When physicians opt out of Medicare they should reimburse Medicare for paying for their training

So like me, you pay into Medicare for 40+ years, only to find once enrolled that an increasing number of physicians have “opted out” of Medicare. And more and more often Medicare beneficiaries are finding that their long time physicians don’t accept Medicare and either have to switch doctors or pay their trusted doctors out-of-pocket.
It is easy to find articles encouraging doctors to stay out of Medicare. Here’s an interesting quote: “Medicare beneficiaries would likely be shocked to learn that Medicare contractor employees, who have only a high school education and no medical training, sit in judgment over physicians as to what is and is not medically necessary for Medicare patients. It is a strategy designed to save costs for the Medicare program.” (A)
Lost in the discussion is the fact that Medicare reimburses hospital for the training of residents who are paid during their period of training.
We are legally obligated to pay into Medicare, but it is fairly simple, without penalty, for a physician to opt-out.
It is possible for a physician to finish Medicare subsidized training and immediately opt-out. Or opt-out anytime thereafter.
So if physicians opt out of Medicare maybe they should have to reimburse Medicare accordingly, since we, the patients, paid for their training through the Medicare payroll tax.
“Medicare Direct Graduate Medical Education (DGME) Payments
Clinical settings are key sites for the education of future physicians. Typically, teaching hospitals and associated ambulatory settings provide such an educational environment for the training of resident physicians (“residents”). Residents have graduated from medical school and then go on to complete several years of supervised, hands-on training in a particular area of expertise, such as primary care or surgery. This phase of their training is called “graduate medical education” (GME).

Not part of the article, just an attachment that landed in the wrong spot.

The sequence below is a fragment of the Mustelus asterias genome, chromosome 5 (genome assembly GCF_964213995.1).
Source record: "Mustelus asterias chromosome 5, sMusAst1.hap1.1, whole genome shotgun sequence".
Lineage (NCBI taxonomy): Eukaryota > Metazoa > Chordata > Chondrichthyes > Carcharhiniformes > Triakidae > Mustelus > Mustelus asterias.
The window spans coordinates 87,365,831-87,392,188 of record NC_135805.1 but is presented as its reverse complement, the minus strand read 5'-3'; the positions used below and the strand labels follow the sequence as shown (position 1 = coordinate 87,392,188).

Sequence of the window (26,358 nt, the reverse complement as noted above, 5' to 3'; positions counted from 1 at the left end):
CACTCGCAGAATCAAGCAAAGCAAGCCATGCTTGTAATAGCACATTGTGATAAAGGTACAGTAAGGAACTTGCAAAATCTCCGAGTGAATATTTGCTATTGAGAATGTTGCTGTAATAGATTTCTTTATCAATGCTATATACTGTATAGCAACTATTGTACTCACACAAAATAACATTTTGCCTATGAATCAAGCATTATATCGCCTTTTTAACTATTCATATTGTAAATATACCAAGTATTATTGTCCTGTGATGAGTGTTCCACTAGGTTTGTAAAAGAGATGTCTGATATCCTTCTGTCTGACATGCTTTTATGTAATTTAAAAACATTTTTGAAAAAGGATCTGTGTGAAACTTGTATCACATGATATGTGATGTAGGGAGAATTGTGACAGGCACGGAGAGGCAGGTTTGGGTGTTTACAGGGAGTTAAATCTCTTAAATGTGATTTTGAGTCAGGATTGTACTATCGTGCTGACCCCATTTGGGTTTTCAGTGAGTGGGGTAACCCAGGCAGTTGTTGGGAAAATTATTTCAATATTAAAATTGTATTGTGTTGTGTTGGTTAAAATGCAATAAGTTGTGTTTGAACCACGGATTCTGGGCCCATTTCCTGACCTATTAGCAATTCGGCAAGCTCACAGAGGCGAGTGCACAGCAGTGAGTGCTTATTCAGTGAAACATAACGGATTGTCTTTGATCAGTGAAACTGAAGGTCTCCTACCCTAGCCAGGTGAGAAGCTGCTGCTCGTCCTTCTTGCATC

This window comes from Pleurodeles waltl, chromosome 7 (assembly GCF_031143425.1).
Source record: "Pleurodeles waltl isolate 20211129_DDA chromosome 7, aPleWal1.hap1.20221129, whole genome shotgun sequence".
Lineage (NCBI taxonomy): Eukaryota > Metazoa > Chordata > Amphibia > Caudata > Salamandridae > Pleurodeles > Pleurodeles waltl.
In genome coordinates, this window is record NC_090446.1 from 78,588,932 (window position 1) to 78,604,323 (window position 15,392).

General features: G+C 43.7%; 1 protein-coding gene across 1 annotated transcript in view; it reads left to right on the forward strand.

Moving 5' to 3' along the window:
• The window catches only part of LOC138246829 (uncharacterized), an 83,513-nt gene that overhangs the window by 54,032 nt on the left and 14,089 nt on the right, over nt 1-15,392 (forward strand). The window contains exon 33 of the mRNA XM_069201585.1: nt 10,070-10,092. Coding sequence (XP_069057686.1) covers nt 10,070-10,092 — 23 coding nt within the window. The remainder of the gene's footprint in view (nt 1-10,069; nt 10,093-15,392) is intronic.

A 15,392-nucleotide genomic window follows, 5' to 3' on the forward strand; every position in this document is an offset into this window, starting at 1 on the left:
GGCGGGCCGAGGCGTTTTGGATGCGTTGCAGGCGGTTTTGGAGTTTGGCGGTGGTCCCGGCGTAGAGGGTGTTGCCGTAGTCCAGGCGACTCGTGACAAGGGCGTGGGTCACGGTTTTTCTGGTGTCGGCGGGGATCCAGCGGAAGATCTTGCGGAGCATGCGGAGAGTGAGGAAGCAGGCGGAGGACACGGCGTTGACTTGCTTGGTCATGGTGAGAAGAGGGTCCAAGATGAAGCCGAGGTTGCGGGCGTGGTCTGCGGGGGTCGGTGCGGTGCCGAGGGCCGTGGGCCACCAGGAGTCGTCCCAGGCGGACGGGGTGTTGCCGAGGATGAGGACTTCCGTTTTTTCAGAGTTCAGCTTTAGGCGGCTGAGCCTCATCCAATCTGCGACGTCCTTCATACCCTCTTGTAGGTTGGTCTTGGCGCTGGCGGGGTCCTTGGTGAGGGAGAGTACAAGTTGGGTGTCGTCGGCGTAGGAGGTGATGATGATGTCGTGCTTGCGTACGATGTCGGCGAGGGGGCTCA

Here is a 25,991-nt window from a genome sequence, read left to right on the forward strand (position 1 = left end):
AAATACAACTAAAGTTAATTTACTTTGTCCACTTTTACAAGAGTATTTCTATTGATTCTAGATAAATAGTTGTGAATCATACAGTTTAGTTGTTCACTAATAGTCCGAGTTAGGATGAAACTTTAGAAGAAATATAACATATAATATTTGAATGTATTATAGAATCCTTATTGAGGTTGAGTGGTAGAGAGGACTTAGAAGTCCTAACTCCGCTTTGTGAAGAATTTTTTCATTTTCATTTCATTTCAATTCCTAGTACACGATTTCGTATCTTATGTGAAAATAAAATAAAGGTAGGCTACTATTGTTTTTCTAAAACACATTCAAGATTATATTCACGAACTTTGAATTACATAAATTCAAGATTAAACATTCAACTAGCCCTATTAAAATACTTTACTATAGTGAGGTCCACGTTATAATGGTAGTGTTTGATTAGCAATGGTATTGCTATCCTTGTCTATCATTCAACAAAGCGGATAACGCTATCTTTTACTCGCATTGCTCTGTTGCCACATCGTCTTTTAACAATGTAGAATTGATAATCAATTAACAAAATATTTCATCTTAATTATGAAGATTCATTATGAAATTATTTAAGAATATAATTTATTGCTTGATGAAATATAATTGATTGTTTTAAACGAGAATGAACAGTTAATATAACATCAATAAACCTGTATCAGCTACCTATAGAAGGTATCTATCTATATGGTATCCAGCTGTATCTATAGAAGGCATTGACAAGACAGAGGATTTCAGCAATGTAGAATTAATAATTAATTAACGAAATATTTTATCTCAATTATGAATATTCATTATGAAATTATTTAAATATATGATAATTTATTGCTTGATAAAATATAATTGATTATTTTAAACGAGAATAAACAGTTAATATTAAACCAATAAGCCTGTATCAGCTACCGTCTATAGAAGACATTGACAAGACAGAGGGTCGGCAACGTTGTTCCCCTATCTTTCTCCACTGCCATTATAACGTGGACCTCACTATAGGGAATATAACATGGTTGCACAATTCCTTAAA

Hospitals that train residents incur real and significant costs beyond those customarily associated with providing patient care. The Medicare program makes explicit payments to teaching hospitals for a portion of these added costs through direct graduate medical education (DGME) payments.
Purpose of the DGME Payment
The DGME payment compensates teaching hospitals for “Medicare’s share” of the costs directly related to the training of residents…The added direct costs of GME incurred by teaching hospitals include: stipends and fringe benefits of residents; salaries and fringe benefits of faculty who supervise the residents; other direct costs; and allocated institutional overhead costs, such as maintenance and electricity. Other direct costs include, for example, the cost of clerical personnel who work exclusively in the GME administrative office…” (B)

Is your doctor participating, non-participating, or opted-out?
“A doctor who takes Medicare assignment agrees to accept the Medicare-approved amount as full payment. In general, there are three categories of Original Medicare doctors:
Participating doctors are doctors who accept Medicare and always take assignment. Participating doctors are required to submit a bill (medical claim) to Medicare for care you receive. Medicare will process the bill and pay your doctor directly for care that he/she provided to you.
If you see a participating doctor, you are only responsible for paying a 20% coinsurance for Medicare-covered services. Most doctors who treat patients with Medicare are participating doctors.
Non-participating doctors are doctors who don’t routinely take assignment. Like participating doctors, non-participating doctors are required to submit a bill (medical claim) to Medicare for care you receive. However, you generally need to pay non-participating doctors directly for the full cost of care you receive. Medicare will process the bill and reimburse you directly for Medicare’s share of the cost of care you receive (generally 80% of Medicare’s approved amount for most medical services).
If you see a non-participating doctor, you may pay up to 15% of the Medicare-approved amount for non-participating providers, on top of a 20% coinsurance for care you receive. This extra 15% is called the limiting charge….
Opt-out doctors are doctors who have formally opted out of the Medicare program. Opt-out doctors can charge their Medicare patients whatever they want. These doctors do not submit any bill (medical claims) to Medicare and are not subject to the Medicare law that limits the amount doctors may charge patients.
If you see an opt-out doctor, you pay the entire cost of your care (except in emergencies). The doctor should have you sign a private contract that states that you understand you are responsible for the full cost of the services. Medicare will not pay for any of the cost of services you receive from an opt-out doctor.” (C)

It is easy for a physician to opt-out.
Opting Out of Medicare: A Guide for Physicians, https://aapsonline.org/opting-out-of-medicare-a-guide-for-physicians/

(A) Opting Out of Medicare, by Lawrence R. Huntoon, http://www.jpands.org/vol21no1/huntoon2.pdf
(B) Medicare Direct Graduate Medical Education (DGME) Payments, https://www.aamc.org/advocacy/gme/71152/gme_gme0001.html
(C) Paying for the doctor when you have Original Medicare, https://www.medicareinteractive.org/get-answers/medicare-covered-services/doctor-services-part-b/paying-for-the-doctor-when-you-have-original-medicare

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